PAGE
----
Shortest distance between Help and Person is Distress!
We were inspired by the floods that occurred in Mumbai this summer and were amazed by the power of people to help one another during the time of disaster. This motivated us to build a platform where people can connect with each other in times of need.
What it does
We built a service that sends out a rescue beacon using one of the most common networking platforms in the form of twitter. The people who have signed up to be volunteers/professionals on this platform are matched according to the feasibility with which they can reach the person that requested help and they can choose to respond to their call upon which a message is sent to the person in distress that help is on the way.
How we built it
We created a signup application for the volunteer/professionals and their details are stored in the database. They can sign in and view the people in distress. We created a streaming filter for Twitter with the #HACKPSUHELPLINE tag and the location is shared with the rescuers on a google map. The rescuers can then choose the nearest person to help and the application will provide the shortest path to their desired location.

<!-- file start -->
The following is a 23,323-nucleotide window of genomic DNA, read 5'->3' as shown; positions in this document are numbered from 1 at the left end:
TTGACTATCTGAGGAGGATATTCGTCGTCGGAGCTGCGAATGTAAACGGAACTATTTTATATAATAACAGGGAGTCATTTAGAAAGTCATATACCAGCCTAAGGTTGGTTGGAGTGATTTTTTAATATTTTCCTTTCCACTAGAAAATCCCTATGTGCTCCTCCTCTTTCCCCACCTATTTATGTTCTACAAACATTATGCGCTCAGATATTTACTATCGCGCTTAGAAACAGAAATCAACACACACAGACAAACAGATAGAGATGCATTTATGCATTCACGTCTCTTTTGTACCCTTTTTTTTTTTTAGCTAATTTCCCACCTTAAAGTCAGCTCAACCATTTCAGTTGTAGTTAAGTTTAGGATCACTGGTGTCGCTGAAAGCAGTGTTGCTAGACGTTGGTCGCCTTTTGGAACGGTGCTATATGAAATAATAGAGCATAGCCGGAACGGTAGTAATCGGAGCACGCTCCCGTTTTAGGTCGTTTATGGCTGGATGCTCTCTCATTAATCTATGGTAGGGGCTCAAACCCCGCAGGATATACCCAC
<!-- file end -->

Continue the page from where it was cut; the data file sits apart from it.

Challenges we ran into
Convincing one of the teammates to use the Git client instead of Git command line. Also, setting up port forwarding on Google Cloud to host a Flask server.
Accomplishments that we're proud of
Creating a clean codebase which can be used for multiple applications in the future and developing a web application with pragmatic use cases which can be put into production with minor tweaks.
What we learned
Teammates can be hard to deal with sometimes, they can destroy codebases, be unproductive for hours, but in the end, these altercations develop into ideas and propel the project onward.
What's next for RescueBeacon
- Implement adverse conditions such as weather, terrain, and roads in suggesting paths to rescue operators.
- Specialties assignment to rescue operators.